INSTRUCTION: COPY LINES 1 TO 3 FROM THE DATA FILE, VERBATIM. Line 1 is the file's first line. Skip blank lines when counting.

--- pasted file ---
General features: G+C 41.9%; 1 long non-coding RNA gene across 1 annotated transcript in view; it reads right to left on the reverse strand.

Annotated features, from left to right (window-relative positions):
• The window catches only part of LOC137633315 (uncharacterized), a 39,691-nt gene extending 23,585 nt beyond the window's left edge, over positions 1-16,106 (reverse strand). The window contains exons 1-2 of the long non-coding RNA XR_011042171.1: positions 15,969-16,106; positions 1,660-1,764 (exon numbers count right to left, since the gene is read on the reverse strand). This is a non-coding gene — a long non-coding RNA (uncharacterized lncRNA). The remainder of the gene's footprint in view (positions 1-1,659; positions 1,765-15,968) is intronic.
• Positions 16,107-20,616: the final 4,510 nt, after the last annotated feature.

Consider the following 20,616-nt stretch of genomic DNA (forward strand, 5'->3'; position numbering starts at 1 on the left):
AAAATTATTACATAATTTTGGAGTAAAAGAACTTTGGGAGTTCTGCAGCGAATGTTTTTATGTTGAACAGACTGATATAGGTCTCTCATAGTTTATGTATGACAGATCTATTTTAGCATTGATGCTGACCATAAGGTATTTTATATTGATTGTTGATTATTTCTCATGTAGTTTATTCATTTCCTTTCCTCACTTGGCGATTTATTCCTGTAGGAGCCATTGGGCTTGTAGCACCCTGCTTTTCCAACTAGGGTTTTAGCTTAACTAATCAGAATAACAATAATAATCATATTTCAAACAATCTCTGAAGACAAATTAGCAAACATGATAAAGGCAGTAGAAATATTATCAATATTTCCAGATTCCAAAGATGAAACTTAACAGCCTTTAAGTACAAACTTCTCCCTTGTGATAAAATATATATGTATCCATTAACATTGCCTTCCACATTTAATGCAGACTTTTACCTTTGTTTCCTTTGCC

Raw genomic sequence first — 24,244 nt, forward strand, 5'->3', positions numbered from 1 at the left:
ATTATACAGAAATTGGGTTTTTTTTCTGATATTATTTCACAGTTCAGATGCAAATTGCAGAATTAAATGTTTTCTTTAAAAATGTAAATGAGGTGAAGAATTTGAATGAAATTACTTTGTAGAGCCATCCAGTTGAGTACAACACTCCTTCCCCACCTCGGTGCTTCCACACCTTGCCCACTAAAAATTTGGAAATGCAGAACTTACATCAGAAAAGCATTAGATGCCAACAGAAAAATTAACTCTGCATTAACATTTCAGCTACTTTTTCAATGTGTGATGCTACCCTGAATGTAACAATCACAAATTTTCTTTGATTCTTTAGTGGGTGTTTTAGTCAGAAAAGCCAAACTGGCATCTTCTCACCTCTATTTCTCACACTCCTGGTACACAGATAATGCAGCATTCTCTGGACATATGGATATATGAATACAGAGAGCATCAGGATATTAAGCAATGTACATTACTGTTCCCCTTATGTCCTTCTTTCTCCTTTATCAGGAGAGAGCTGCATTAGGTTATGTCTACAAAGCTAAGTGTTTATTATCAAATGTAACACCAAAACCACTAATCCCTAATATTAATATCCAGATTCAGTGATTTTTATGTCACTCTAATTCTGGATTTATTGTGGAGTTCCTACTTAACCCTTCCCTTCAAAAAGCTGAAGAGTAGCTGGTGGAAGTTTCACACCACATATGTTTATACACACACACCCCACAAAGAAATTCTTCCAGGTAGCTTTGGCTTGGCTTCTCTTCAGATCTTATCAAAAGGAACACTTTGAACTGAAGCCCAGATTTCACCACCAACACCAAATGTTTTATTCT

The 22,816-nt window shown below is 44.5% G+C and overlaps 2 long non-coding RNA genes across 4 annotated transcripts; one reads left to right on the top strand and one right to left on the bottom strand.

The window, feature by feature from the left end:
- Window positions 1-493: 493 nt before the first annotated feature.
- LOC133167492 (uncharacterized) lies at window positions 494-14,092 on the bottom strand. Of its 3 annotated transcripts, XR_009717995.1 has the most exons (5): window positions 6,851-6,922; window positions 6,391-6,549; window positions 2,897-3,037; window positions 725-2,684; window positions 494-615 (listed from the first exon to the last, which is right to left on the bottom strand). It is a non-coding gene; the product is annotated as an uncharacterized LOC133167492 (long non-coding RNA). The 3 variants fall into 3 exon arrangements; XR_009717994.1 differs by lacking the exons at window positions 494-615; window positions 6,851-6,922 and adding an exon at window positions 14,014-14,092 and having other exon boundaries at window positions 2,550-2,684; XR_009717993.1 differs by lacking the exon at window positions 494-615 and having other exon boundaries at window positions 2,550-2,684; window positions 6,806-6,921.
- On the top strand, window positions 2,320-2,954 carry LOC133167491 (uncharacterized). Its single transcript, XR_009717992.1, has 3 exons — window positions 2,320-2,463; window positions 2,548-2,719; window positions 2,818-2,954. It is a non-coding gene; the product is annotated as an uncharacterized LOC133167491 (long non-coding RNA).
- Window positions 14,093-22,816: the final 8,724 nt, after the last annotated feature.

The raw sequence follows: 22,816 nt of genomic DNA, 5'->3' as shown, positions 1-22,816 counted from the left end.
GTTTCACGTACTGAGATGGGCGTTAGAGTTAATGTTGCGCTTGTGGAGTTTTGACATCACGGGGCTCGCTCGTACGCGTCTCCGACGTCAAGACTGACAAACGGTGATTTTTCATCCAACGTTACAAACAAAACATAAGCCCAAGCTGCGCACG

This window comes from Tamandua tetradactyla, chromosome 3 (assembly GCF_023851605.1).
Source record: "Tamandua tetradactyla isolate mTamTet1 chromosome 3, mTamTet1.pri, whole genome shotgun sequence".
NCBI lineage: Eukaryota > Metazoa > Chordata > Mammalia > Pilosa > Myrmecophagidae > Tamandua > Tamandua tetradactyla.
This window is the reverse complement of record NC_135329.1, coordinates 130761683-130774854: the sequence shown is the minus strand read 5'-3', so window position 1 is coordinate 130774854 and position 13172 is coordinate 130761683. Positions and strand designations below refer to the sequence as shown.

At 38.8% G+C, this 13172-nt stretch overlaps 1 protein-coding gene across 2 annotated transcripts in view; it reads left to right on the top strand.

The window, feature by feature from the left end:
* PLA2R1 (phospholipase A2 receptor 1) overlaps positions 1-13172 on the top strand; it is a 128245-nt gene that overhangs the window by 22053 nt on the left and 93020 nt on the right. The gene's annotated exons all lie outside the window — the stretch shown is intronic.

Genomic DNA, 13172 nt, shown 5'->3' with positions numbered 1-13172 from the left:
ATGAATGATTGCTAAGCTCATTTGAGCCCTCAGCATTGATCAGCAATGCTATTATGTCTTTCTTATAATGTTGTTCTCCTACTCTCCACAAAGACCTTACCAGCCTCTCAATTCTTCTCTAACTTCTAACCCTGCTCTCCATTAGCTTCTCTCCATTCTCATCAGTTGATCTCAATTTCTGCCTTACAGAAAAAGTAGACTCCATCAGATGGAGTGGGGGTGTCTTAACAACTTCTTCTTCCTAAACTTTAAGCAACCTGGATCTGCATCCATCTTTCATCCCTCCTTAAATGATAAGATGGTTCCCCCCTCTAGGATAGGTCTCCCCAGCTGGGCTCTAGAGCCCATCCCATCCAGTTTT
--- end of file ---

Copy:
General features: G+C 41.9%; 1 long non-coding RNA gene across 1 annotated transcript in view; it reads right to left on the reverse strand.

Annotated features, from left to right (window-relative positions):
• The window catches only part of LOC137633315 (uncharacterized), a 39,691-nt gene extending 23,585 nt beyond the window's left edge, over positions 1-16,106 (reverse strand). The window contains exons 1-2 of the long non-coding RNA XR_011042171.1: positions 15,969-16,106; positions 1,660-1,764 (exon numbers count right to left, since the gene is read on the reverse strand). This is a non-coding gene — a long non-coding RNA (uncharacterized lncRNA). The remainder of the gene's footprint in view (positions 1-1,659; positions 1,765-15,968) is intronic.